• What privileges and oppressions intersect on our views on sustainability? This reflection allows participants to look inward at their social, economic, cultural, and environmental resources in contrast to others and how those accesses impact their lives. 


Another consideration journalists should take into account is the circumstances of the media industry they work in. Some reflections could include:

  • What’s the ratio of beats? What are the subject priorities of your industry? To whom and what do they respond to?

  • How do the main subjects of coverage relate to the context’s urgencies? For example, if you cover an area with several environmental violations, does journalism prioritize that? 

  • What operational challenges does your context impose on your journalism practice? Think about barriers to accessing information, violence against journalists, weak business models, among others. Recognizing these challenges in the light of sustainability may help identify the challenges between the current coverage and the future imagined.


Lastly, journalists can reflect on their scope of action within their current circumstances. Whether working as freelance journalists, as part of a big media enterprise, or somewhere in between, journalists have opportunities of inspiring and doing change. Some reflections around that can include:

  • Do my sources represent the diversity of stakeholders of sustainability? This question brings the old questioning of “official” sources and challenges the idea that correct information can only come through government or corporate voices. Analyzing your sources periodically and identifying the power balance between them can be an insightful exercise that helps you understand the version of sustainability and development you are narrating through your pieces.

  • How can sustainability be integrated into my everyday beat? Of course, your media could have a section dedicated to sustainability. Regardless, the subject could be approached through every “traditional” subject. Think about sustainable enterprises, for example, or how businesses can report on their work towards this goal. Angles like these could be included in every day’s beat to help pave the way to sustainable journalism.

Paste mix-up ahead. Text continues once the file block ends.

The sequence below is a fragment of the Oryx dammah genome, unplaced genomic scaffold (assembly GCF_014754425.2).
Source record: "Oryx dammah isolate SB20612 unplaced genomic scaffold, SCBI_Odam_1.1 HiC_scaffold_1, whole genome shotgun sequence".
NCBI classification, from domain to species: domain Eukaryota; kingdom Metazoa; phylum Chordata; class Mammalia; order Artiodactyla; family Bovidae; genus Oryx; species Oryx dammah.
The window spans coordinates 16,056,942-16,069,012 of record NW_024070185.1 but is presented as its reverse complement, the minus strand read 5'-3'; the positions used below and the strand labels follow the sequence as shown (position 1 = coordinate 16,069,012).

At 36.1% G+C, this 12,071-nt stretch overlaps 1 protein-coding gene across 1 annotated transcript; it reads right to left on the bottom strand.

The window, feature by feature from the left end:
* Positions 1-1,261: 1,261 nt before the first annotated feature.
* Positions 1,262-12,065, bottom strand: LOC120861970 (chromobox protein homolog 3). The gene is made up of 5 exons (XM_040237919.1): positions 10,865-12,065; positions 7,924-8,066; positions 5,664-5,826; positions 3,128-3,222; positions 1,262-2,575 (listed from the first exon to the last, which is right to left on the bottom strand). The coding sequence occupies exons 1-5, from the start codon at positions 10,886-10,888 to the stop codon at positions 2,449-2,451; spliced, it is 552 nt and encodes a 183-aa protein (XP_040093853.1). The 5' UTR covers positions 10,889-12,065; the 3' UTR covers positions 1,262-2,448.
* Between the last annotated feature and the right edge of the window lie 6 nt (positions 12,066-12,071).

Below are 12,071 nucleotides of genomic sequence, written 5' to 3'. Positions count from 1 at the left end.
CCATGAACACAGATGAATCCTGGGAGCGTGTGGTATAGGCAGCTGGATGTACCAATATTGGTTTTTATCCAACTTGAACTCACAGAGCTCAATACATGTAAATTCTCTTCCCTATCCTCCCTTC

• Can I relate my beat to a sustainability framework? Some journalistic traditions can be deeply insular. Establishing relationships with relevant outside referents can broaden the problem’s perspective, allow comparisons, and situate the matter in question within a bigger context.


These questions propose a macroanalysis, as well as a microanalysis, of the sociopolitical, cultural, and occupational contexts where journalists work. The reflections are introductory cerebrations on ethical and practical considerations journalists face everyday while building stories. They can be an initial guideline for reflecting on the challenges and opportunities for practicing sustainable journalism and should be developed further. 


Final thoughts


Sustainable journalism proposes several reflections regarding the content created and the operational traditions of the industry. Even though it represents a paradigm transformation, there are small, relatively accessible steps journalists can take to introduce sustainability as a priority in the agenda. It is imperative to emphasize journalists are not the only group responsible for fueling this transformation. Editors, managers, producers, photojournalists, marketers, and other members of the media also need to propel this agenda forward. Sustainability is not a responsibility of the few, but a calling for all. A step forward for the journalism industry should be to admit its responsibility on the subject and act upon it for a more relevant and practical job. 


References

Adjin-Tettey, T.D, Garman, A., Kruger, F., Olausson, U., Berglez, P., Tallert, L., Fritzon, V. (2021). Towards sustainable journalism in sub-Saharan Africa: Policy brief. Sweden: Fojo Media Institute.


Berglez, P., Olausson, U. & Ots, M. (2017), What is sustainable journalism? An Introduction. in P. Berglez, U. Olausson, & M. Ots (eds.), What is Sustainable Journalism? Integrating the environmental, social, and economic challenges of journalism (pp. xi-xxvi) New York: Peter Lang


Berglez, P. (2023). Ten News Value Criteria for Sustainable Journalism. Journal of Applied Journalism & Media Studies. https://doi.org/10.1386/ajms_00105_1


General Assembly resolution 70/1, Transforming our world: the 2030 agenda for sustainable development, A/RES/70/1 (2015), available from https://sustainabledevelopment.un.org/content/documents/21252030%20Agenda%20for%20Sustainable%20Development%20web.pdf


Subervi Vélez, F., Rodríguez Cotto, S., & Lugo Ocando, J. (2022). Para entender los medios de comunicación en Puerto Rico: periodismo en entornos coloniales y en tiempos de crisis. Ediciones Filos.


Tallert, L. (2021, March 1). Transforming traditional journalism into sustainable journalism - People Power Truth. People Power Truth. https://peoplepowertruth.com/transforming-traditional-journalism-into-sustainable-journalism/


United Nations. (2023). Peace, justice and strong institutions - united nations sustainable development. United Nations Sustainable Development. https://www.un.org/sustainabledevelopment/peace-justice/


World Health Organization. (2022). Sustainable Development Goals. https://www.who.int/europe/about-us/our-work/sustainable-development-goals